Sunday, October 21, 2012

Guiding Readers Through Text

Karen D. Wood, Diane Lapp, James Flood, and D. Bruce Taylor's book, Guiding Readers Through Text: Strategy Guides for New Times, Second Edition, recasts the study guide for modern times. They embrace the broadening of the definition of literacy to include all forms: from textbooks to Internet and podcast to environmental print. Using this broad idea of literacy, they have sought out ways to expand study guides from use purely with textbooks to use with information gathering. In our information age, we obtain information from many sources and our students need to be prepared to efficiently and effectively do so as well. In addition they need to integrate it with their prior knowledge and evaluate it. The Common Core ELA curriculum writers would concur.

The book is divided into three main sections: an introduction of what strategy guides are, a large section describing different strategy guides in about 6 pages each, and an appendix with sample reproducibles. Each type of strategy guide is presented with 1-3 examples, tips for diverse learners and references. The tips for diverse learners are fairly repetitive and non-specific; after reading the first few, there is not much call to read others. The examples cross many curriculum strands with the fewest in math and the most in humanities. Although many of these strategies would be appropriate in grades K-12, there is significant over-representation in the intermediate and middle school examples.

The authors admit that this book is more valuable as a resource than a cover to cover read, and I agree. Reading the introduction, first two chapters and the final chapter would be useful for all. After that, teachers should probably read the first page of each strategy for the authors' summary of appropriate grade levels, subjects and classroom contexts to identify strategies that could be useful.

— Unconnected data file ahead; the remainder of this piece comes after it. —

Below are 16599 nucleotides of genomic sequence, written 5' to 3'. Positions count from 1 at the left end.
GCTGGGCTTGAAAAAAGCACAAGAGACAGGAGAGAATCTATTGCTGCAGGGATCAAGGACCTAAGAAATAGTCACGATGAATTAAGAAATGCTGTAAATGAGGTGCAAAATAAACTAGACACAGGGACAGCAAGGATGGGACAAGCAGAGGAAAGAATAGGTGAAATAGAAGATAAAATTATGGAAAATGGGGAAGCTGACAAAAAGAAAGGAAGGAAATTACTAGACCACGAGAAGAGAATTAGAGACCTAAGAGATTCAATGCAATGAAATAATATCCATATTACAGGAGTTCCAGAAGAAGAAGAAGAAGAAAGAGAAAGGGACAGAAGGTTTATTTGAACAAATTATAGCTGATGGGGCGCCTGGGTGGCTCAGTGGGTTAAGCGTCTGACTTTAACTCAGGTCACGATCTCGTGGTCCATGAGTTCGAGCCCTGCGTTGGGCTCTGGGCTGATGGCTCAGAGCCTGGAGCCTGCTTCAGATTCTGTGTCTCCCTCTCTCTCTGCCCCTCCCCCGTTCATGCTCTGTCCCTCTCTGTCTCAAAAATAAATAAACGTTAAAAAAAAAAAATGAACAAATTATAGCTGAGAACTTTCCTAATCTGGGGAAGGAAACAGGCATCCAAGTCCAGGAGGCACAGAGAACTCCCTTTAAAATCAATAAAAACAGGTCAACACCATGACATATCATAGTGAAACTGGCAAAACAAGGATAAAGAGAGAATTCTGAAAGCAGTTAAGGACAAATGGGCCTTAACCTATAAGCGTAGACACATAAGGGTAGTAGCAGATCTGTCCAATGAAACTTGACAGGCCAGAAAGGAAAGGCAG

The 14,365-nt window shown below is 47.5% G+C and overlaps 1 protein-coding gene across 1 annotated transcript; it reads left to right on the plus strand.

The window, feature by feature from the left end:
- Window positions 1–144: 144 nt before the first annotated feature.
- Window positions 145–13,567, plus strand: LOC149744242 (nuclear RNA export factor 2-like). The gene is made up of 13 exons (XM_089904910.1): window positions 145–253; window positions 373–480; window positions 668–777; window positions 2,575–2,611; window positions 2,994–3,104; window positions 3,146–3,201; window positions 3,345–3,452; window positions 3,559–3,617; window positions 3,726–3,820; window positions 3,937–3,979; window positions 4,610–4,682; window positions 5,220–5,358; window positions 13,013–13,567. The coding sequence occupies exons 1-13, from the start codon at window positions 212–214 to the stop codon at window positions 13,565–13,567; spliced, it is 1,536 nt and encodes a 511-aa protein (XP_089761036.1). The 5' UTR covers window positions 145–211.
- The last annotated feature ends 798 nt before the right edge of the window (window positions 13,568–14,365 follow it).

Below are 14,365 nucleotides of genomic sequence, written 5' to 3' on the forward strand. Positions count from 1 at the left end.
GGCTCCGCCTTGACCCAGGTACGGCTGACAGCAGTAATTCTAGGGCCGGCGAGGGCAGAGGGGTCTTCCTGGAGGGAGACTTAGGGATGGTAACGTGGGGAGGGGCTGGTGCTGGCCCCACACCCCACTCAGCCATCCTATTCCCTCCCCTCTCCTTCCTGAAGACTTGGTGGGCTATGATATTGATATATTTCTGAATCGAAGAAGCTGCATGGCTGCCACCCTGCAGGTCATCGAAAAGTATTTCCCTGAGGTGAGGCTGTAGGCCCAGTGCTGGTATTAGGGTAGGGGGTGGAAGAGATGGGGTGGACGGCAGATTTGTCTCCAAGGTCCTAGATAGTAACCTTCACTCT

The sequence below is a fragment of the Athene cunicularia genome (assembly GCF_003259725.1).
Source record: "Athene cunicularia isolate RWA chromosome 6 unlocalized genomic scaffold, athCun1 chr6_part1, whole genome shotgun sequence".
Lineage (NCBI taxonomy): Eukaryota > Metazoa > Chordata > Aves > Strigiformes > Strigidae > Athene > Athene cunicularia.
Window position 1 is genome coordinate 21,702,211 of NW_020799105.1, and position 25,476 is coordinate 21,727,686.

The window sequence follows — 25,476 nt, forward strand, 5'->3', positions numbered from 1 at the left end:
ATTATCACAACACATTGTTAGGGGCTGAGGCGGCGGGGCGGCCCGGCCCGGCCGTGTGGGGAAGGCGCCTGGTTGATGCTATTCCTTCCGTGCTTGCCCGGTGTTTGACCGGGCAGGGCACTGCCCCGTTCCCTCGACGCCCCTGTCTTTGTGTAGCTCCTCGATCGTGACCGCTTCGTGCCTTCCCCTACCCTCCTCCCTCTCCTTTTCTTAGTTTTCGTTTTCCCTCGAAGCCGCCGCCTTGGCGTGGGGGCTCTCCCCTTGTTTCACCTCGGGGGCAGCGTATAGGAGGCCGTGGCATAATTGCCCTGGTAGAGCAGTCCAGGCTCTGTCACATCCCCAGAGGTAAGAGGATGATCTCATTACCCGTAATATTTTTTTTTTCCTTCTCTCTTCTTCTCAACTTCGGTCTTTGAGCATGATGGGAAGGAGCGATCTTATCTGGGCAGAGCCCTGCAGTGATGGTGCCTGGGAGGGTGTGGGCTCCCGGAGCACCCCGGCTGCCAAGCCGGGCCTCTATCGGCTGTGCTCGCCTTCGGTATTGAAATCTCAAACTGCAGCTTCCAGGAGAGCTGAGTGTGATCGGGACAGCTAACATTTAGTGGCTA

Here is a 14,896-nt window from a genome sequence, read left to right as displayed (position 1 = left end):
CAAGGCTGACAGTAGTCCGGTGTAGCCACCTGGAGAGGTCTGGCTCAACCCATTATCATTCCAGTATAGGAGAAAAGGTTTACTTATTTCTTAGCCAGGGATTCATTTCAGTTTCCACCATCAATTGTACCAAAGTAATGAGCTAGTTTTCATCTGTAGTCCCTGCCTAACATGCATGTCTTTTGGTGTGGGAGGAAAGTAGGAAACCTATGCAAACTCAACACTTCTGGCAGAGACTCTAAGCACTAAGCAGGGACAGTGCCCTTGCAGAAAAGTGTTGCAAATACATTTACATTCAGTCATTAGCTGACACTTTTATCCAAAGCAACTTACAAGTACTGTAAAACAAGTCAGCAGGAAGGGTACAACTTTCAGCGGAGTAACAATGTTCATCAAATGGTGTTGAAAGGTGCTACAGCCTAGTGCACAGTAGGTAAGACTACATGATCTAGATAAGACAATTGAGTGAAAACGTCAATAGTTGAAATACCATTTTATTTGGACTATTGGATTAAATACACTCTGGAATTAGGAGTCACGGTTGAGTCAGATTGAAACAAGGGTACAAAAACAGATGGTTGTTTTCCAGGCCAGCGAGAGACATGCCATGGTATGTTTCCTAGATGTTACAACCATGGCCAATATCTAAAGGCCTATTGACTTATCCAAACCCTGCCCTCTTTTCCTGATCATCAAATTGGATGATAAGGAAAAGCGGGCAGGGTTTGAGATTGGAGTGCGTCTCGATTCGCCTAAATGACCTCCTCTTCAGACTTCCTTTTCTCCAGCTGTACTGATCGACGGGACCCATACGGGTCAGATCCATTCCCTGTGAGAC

This book would be quite useful for PLC use. A small group of professionals could identify a strategy they would like to learn or refine, read the description, do additional research for implementation information, design and carry out lessons, and report back to the group on how it worked. Then they could trouble shoot together and practice again. If a lone teacher was unfamiliar with the strategy he wanted to utilize, either additional research or a mentor could be very important.

Although the language, font size and sentence structure lend the book to be characterized as an easy read and the short chapters make breaking it up simple, reading the book cover to cover was slow because I just wanted to try something before I read the next section. Many of the strategies I was familiar with. Often in presentations of things I am comfortable with, my attention starts to wander. This book did not allow for much disengagement because a) it contained 21 different strategies of which I did not know them all, b) each strategy was covered briefly (if I knew it I could read quickly, if not I could read more carefully or reread), and c) the examples were well done (I am a sucker for reading vignettes of well taught lessons).

As a result of this text, I will definitely try some new things and haul out of the dark recesses of my mind some old ideas. The authors achieved their objective.

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